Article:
When we rely on God, even when the world still does its worst to us, we live in the constant confidence that nothing can separate us from the love of God in Christ Jesus our Lord. We know that through Jesus Christ, we belong to God forever!

Our first lesson for today comes from the Old Testament book of Isaiah. Most scholars agree that the the section of Isaiah from which our lesson is drawn was not written by the original Isaiah. In ancient times, it was acceptable for a student or follower of a great teacher to write in that teacher’s name. It’s thought that the author of at least chapters 40 through 53 of this 66-chapter book were written by someone the scholars call Deutero- or Second-Isaiah. (You might think of him as Isaiah, Junior.)

Deutero-Isaiah began recording his prophecies not long before the fall of the Babylonian Empire on October 29, 539BC. Sometime before, God’s people had been conquered by Babylon. When Cyrus, the king of Persia, a nation located in what is today Iran, conquered Babylon, it spelled freedom for God’s people from their slavemasters. This is precisely what Deutero-Isaiah had earlier reported that God had revealed to him. He even went so far as to say that Cyrus, an aggressive warrior king whose life was totally contrary to the life of faith in God, had been anointed by God to set Israel free.

But mingled with Deutero-Isaiah’s prophecies about Israel’s immediate future are what modern scholars call the Servant Songs. There are four of them. A portion of one of them makes up our first lesson, Isaiah 42:1-9.

In the Servant Songs, Isaiah records what God had taught him about the Anointed One—Messiah in his language of Hebrew, Christos or Christ in the New Testament’s language of Greek.

Would you pull out the Celebrate insert and look at the lesson? This is what God told Isaiah to tell us about the Savior He would send to be the narrow way by which we all can be forgiven our sins, reconciled with God, and have new, eternal lives free of sin and death and futility. Read along with me silently, please:
  • “Here is my servant, whom I uphold, my chosen, in whom my soul delights..." [On this Sunday when we remember the baptism of our Lord, when a voice from heaven spoke words like these of Jesus, we should have no doubt of Who the promised servant was and is: God enfleshed, Jesus the Anointed One.];
  • "I have put my spirit upon him; he will bring forth justice to the nations..." [He will free repentant sinners who believe in Him not only in Israel, but all over the world, including Logan, Ohio.].
  • "He will not cry or lift up his voice, or make it heard in the street..." [Unlike warriors who bark as they conquer, Jesus will conquer through servanthood and love.]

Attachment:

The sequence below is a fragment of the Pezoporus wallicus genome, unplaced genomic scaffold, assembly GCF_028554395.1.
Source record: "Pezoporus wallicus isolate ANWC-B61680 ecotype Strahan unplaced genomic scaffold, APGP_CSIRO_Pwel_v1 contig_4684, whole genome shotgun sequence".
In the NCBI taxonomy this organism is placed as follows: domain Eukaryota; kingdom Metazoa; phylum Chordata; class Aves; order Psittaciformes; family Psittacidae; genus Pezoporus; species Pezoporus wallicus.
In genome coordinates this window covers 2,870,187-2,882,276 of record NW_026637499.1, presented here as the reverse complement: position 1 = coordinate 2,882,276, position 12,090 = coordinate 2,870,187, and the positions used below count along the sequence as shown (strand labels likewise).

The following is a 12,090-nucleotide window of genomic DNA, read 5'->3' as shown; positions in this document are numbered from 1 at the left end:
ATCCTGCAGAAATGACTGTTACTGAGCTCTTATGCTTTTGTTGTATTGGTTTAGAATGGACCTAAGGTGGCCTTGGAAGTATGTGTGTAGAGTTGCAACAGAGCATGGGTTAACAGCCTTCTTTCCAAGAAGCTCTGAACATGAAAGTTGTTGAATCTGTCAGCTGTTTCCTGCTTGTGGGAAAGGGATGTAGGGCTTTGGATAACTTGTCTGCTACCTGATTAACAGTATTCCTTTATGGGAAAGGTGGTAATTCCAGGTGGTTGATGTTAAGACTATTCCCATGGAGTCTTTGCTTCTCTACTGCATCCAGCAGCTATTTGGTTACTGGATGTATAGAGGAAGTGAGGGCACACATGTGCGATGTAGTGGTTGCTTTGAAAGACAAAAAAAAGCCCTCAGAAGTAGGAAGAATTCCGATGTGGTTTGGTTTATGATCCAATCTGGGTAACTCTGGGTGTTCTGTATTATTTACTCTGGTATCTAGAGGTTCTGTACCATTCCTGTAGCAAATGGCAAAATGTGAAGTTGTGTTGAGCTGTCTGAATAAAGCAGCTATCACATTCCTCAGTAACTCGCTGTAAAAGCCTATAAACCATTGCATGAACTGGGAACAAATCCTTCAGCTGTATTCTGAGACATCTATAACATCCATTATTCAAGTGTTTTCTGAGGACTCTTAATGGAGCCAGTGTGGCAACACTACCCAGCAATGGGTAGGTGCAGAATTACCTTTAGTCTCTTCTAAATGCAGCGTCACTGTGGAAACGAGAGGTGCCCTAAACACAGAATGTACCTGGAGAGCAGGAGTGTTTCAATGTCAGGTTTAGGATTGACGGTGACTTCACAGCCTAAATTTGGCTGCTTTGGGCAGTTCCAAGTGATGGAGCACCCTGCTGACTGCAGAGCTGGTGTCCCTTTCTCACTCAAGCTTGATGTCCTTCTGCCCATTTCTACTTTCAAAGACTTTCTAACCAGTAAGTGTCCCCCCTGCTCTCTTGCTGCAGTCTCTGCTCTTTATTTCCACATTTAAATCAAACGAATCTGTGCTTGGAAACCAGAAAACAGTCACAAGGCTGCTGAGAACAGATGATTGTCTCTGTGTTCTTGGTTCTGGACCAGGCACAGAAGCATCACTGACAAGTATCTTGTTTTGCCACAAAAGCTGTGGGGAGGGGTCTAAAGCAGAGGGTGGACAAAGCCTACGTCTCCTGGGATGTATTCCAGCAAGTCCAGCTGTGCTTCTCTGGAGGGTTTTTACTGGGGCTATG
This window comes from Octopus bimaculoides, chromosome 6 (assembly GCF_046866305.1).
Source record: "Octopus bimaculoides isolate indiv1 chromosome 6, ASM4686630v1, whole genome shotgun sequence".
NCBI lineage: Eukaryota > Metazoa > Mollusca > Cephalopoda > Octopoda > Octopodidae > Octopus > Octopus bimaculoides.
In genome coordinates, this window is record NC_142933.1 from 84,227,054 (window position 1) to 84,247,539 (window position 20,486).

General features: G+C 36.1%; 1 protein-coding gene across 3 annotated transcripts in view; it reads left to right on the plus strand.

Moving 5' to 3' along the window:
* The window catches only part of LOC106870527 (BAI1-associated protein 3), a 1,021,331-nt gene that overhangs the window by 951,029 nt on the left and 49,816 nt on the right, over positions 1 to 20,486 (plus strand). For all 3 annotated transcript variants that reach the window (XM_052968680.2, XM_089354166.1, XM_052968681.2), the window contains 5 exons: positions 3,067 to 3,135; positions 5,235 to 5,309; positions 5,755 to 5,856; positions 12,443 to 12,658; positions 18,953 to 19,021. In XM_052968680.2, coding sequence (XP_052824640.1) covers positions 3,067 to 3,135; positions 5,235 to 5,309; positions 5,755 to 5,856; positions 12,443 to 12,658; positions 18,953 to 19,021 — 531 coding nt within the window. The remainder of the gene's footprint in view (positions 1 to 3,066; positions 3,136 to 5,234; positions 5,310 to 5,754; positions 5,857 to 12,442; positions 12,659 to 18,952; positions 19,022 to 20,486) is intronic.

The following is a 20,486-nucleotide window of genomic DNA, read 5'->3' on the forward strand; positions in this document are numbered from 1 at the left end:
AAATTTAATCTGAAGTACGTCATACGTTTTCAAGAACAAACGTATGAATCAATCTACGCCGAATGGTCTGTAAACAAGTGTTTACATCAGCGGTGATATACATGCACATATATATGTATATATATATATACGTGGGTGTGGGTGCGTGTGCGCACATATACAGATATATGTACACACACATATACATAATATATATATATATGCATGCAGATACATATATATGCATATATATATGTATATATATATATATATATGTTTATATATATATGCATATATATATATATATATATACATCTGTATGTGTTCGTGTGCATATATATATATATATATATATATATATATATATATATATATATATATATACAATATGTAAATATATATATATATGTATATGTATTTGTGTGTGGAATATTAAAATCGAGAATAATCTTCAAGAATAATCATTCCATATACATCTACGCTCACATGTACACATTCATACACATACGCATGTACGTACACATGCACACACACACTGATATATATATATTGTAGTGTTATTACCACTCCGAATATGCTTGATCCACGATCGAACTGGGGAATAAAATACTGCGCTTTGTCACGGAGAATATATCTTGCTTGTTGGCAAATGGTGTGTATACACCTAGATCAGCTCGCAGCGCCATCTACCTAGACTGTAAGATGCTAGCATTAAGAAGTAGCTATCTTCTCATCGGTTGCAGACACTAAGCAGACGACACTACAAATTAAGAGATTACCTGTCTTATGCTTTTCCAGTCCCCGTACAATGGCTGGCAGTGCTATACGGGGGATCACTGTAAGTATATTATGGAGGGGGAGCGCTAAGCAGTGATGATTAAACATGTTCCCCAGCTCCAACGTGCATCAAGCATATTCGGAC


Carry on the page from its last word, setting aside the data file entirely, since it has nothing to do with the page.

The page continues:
• "a bruised reed he will not break, and a dimly burning wick he will not quench..." [One scholar has said that the reed and the burning wick represent those who may seem strong on the outside, but are weak on the inside. A reed may be standing, but a bruise may threaten its life. A wick may be burning, but nearly burned out. This past week, many of us have watched the story of Ted Williams, the homeless recovering addict with a golden voice, who flew to New York to be given a second chance in life. I hope that Williams, surely a reed bruised by his life and by his own actions, will have the strength to resist the temptations of fame and all that goes with it. He can have that strength if he turns to the Servant-Messiah. To all of we bruised reeds and dimly burning wicks, God promises that unlike warriors such as Cyrus or demanding bosses or an unforgiving world, the Servant Jesus will not come to destroy us, but to restore us. That’s a wonderful promise!] ;
  • "...he will faithfully bring forth justice. He will not grow faint or be crushed until he has established justice in the earth; and the coastlands wait for his teaching." [Jesus, the Savior Who would set His face toward Jerusalem and His cross, Second Isaiah says, would not give up until He had gone to the cross and to His resurrection so that, as our lesson from Acts tells us, “everyone who believes in Him receives forgiveness of sins [and with that God gives new life] through His Name.”]
Deutero-Isaiah, nearly six centuries before Jesus’ birth, pointed to a time when people weary with trying to face life by helping themselves would be helped, saved, delivered, and made new by God.

He doesn’t mention Jesus’ Name. As one contemporary scholar has said, the Servant’s Name isn’t given, but “his activity and character” are. And it’s more than just coincidence that the One Who came to be baptized by John the Baptist at the River Jordan, Who insisted despite His own sinlessness, on turning to the Father in the same way He one day would command that all we sinful people must in order to be saved, this Jesus, engaged in all the activities and exhibited all the character that our lesson from Isaiah associates with the Servant Messiah.

God doesn’t help those who help themselves. God helps those who take God’s help. And His help is named Jesus.

How many of you need God’s help this morning?

Trust only in Jesus and never lean on your own understanding. Fear him, trust in Him, depend on Him, and you will have all the help you’ll ever need for all eternity. Amen! 

*You can learn more about this by reading the Old Testament books of Exodus, Deuteronomy, and Joshua.